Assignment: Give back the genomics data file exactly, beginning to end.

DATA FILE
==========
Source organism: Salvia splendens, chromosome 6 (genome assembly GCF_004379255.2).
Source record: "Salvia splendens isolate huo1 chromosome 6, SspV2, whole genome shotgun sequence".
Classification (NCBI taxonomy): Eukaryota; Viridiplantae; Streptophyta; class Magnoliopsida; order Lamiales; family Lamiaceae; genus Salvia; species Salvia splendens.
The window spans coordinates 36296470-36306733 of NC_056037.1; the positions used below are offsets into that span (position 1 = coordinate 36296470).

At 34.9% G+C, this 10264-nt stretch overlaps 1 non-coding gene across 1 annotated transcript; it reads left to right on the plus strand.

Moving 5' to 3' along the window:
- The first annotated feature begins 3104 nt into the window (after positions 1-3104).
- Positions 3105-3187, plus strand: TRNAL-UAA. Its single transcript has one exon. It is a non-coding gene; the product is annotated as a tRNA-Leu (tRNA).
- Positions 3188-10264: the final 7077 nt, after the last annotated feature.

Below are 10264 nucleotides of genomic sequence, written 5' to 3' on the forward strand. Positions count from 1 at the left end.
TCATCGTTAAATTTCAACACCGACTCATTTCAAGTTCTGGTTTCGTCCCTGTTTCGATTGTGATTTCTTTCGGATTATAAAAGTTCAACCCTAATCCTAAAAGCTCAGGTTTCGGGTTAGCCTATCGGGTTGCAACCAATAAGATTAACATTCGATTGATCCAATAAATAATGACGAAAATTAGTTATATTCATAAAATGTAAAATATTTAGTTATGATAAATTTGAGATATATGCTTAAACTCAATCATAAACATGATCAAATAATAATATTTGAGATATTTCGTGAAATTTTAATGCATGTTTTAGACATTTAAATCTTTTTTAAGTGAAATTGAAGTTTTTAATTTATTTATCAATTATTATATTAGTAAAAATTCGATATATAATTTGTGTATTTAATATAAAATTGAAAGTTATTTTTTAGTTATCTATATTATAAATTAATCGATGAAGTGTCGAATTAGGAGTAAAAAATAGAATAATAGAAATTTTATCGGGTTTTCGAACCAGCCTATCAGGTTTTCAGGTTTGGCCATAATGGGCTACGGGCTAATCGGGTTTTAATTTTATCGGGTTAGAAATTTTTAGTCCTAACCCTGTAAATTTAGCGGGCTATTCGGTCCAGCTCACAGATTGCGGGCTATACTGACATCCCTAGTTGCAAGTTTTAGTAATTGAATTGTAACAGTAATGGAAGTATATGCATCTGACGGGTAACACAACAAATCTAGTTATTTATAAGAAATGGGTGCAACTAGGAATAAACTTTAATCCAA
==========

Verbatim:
Source organism: Salvia splendens, chromosome 6 (genome assembly GCF_004379255.2).
Source record: "Salvia splendens isolate huo1 chromosome 6, SspV2, whole genome shotgun sequence".
Classification (NCBI taxonomy): Eukaryota; Viridiplantae; Streptophyta; class Magnoliopsida; order Lamiales; family Lamiaceae; genus Salvia; species Salvia splendens.
The window spans coordinates 36296470-36306733 of NC_056037.1; the positions used below are offsets into that span (position 1 = coordinate 36296470).

At 34.9% G+C, this 10264-nt stretch overlaps 1 non-coding gene across 1 annotated transcript; it reads left to right on the plus strand.

Moving 5' to 3' along the window:
- The first annotated feature begins 3104 nt into the window (after positions 1-3104).
- Positions 3105-3187, plus strand: TRNAL-UAA. Its single transcript has one exon. It is a non-coding gene; the product is annotated as a tRNA-Leu (tRNA).
- Positions 3188-10264: the final 7077 nt, after the last annotated feature.

Below are 10264 nucleotides of genomic sequence, written 5' to 3' on the forward strand. Positions count from 1 at the left end.
TCATCGTTAAATTTCAACACCGACTCATTTCAAGTTCTGGTTTCGTCCCTGTTTCGATTGTGATTTCTTTCGGATTATAAAAGTTCAACCCTAATCCTAAAAGCTCAGGTTTCGGGTTAGCCTATCGGGTTGCAACCAATAAGATTAACATTCGATTGATCCAATAAATAATGACGAAAATTAGTTATATTCATAAAATGTAAAATATTTAGTTATGATAAATTTGAGATATATGCTTAAACTCAATCATAAACATGATCAAATAATAATATTTGAGATATTTCGTGAAATTTTAATGCATGTTTTAGACATTTAAATCTTTTTTAAGTGAAATTGAAGTTTTTAATTTATTTATCAATTATTATATTAGTAAAAATTCGATATATAATTTGTGTATTTAATATAAAATTGAAAGTTATTTTTTAGTTATCTATATTATAAATTAATCGATGAAGTGTCGAATTAGGAGTAAAAAATAGAATAATAGAAATTTTATCGGGTTTTCGAACCAGCCTATCAGGTTTTCAGGTTTGGCCATAATGGGCTACGGGCTAATCGGGTTTTAATTTTATCGGGTTAGAAATTTTTAGTCCTAACCCTGTAAATTTAGCGGGCTATTCGGTCCAGCTCACAGATTGCGGGCTATACTGACATCCCTAGTTGCAAGTTTTAGTAATTGAATTGTAACAGTAATGGAAGTATATGCATCTGACGGGTAACACAACAAATCTAGTTATTTATAAGAAATGGGTGCAACTAGGAATAAACTTTAATCCAA